Misty Copeland is relentless.
The famed ballerina’s strong, lithe legs seemed to almost blur Tuesday morning as she demonstrated another complex series of barre exercises. She stressed the importance of strength and training while persistently driving the 50 students in her Oklahoma City Ballet School Summer Intensive master class through plie and releve, tendu and sous sous.
“There’s a constant energy working to keep you on balance,” Copeland said, moving deftly among the dancers, firmly correcting postures and positions with a bright smile and a seemingly gentle touch as the 13- to 23-year-old students executed her instructions.
“Don’t hold on to the barre like ‘I might die.’ It’s just ballet.”
And Copeland, 31, is “just” the dancer who is bringing ballet not only to the mainstream but also to a more diverse group of aspiring artists. In 2007, she made history by becoming just the third black female soloist and first in two decades at New York’s esteemed American Ballet Theatre.
Since, the Kansas City, Mo., native has become the first black woman to play the title role in Stravinsky’s “Firebird,” starred in Prince’s “Crimson and Clover” music video, danced with TLC during a VH1 “Super Bowl Blitz” concert special and released her memoir “Life in Motion: An Unlikely Ballerina.” After her master class, about 150 people packed the OKC Ballet studios to hear Copeland talk about her career and get copies of her book signed.
“It does a lot for Oklahoma City when you have someone like Misty Copeland, who truly is an international superstar of ballet, come here. And her story is so unique,” said OKC Ballet Executive Director Shane Jewell, watching Copeland smilingly pose for photo after photo.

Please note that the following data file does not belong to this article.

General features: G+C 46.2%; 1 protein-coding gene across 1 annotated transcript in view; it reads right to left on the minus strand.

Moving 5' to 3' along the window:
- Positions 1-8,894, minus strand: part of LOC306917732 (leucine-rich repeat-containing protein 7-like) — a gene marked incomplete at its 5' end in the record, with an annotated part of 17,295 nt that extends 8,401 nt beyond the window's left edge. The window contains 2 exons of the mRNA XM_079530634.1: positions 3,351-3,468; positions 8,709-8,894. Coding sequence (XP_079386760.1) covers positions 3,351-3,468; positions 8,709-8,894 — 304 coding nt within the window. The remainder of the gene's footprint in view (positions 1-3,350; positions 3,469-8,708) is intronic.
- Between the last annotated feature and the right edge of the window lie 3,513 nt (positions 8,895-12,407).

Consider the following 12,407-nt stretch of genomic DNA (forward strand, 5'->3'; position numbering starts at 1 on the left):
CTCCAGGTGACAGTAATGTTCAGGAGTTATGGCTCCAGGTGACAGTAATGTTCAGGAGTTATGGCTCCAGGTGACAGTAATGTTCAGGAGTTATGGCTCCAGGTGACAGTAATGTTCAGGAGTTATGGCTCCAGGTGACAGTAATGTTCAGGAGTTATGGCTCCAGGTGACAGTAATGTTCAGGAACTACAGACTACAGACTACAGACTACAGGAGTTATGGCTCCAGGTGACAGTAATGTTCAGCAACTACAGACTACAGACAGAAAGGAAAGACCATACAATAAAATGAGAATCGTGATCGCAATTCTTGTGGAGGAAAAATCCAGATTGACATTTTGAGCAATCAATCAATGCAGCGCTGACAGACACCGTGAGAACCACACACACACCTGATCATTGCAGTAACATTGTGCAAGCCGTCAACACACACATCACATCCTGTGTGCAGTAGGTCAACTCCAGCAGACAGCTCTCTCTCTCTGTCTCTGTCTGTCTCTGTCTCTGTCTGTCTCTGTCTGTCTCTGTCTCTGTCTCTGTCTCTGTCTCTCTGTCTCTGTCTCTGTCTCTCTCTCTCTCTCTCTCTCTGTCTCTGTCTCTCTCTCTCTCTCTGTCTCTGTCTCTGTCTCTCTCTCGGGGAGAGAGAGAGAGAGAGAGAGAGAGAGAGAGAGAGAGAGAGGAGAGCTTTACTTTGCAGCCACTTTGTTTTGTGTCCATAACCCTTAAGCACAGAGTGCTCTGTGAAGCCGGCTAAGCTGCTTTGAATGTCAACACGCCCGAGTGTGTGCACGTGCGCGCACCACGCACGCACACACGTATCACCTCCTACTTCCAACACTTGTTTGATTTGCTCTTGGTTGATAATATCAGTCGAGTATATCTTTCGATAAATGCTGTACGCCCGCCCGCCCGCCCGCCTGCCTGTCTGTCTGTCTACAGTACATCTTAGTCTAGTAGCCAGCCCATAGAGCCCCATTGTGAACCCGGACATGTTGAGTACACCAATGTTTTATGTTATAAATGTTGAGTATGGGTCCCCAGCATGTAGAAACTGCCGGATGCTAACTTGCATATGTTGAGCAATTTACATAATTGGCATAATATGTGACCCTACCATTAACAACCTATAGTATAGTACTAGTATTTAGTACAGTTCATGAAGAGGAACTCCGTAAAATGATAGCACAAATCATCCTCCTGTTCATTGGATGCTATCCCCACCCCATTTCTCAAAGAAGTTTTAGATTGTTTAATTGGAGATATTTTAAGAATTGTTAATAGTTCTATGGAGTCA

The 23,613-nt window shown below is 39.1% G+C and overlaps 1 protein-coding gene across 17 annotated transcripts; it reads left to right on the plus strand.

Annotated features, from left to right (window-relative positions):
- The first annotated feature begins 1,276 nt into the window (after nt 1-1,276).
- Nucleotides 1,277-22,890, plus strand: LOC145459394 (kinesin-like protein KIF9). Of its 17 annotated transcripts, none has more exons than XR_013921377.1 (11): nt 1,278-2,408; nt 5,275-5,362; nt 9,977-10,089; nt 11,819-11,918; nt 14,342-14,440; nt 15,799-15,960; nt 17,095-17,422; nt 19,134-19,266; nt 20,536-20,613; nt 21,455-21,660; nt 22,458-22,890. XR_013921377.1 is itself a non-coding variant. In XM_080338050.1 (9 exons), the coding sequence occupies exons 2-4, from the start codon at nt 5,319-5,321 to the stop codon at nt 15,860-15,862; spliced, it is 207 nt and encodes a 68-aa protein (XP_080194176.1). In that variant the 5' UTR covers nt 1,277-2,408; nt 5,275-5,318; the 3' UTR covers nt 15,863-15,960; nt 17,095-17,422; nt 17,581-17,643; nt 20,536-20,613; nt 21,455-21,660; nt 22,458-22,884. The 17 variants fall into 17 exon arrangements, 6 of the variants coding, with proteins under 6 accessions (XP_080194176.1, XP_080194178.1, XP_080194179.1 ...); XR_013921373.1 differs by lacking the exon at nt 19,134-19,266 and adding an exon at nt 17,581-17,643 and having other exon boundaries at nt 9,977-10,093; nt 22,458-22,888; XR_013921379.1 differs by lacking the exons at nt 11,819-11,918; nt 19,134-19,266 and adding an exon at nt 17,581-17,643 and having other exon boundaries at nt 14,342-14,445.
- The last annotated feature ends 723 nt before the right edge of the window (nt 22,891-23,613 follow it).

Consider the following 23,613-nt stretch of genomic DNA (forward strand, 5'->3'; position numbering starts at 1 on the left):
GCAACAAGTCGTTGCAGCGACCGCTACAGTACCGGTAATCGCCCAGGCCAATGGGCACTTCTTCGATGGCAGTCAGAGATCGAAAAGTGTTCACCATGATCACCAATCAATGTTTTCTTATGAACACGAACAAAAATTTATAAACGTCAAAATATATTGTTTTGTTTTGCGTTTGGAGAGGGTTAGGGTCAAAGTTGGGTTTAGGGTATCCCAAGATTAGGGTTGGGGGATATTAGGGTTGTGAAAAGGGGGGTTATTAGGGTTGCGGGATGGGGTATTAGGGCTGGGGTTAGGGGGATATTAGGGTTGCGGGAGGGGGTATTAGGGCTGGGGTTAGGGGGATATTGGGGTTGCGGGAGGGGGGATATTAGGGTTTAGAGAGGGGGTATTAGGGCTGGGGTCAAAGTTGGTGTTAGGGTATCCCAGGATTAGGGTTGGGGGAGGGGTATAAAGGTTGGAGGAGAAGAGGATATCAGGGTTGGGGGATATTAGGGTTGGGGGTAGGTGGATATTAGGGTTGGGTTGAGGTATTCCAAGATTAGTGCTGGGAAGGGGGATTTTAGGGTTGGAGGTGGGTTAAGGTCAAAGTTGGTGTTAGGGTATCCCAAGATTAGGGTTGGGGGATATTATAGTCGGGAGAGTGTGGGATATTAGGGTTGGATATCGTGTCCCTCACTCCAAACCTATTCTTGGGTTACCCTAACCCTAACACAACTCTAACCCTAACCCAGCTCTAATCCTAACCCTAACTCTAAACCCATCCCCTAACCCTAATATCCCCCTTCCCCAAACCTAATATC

Copeland said she knew her dramatic personal history coupled with her historic position would bring her opportunities, but she never expected so many so quickly.
“I had no idea it would be in the midst of my career, but I thought it was something I would do once I was retired. So, it’s all a bit surprising,” Copeland said during a recent phone interview from New York City’s Metropolitan Opera House, where she had just finished her last performance of the season, a matinee of “The Dream.”
“But it’s incredible to be able to share my story and my experience for this generation, because I feel like it’s really opening up, especially the African-American community, to a world that I think they felt never really a part of. So, I know it’s important for me to share at this point in my career while they can still come and see me dance. It’s really special.”
Growing up poor in San Pedro, Calif., Copeland was one of six children to a single mother who struggled to keep her brood fed and a roof over their heads. She was discovered at the relatively late age of 13 by a ballet teacher who came into a local Boys and Girls Club to offer free classes. Scholarship opportunities and summer intensives soon followed, leading to her joining American Ballet Theatre’s Corps De Ballet in 2001.
“I don’t think I had any idea of what the ballet world was, what my opportunities would be as a professional, where it would take me, that I could actually make money off of it and actually have a higher career and life built around it,” Copeland recalled. “But I knew I loved it, and I was being told over and over again that I had the potential to be a professional, so it was like, ‘I’m not doing anything else.’”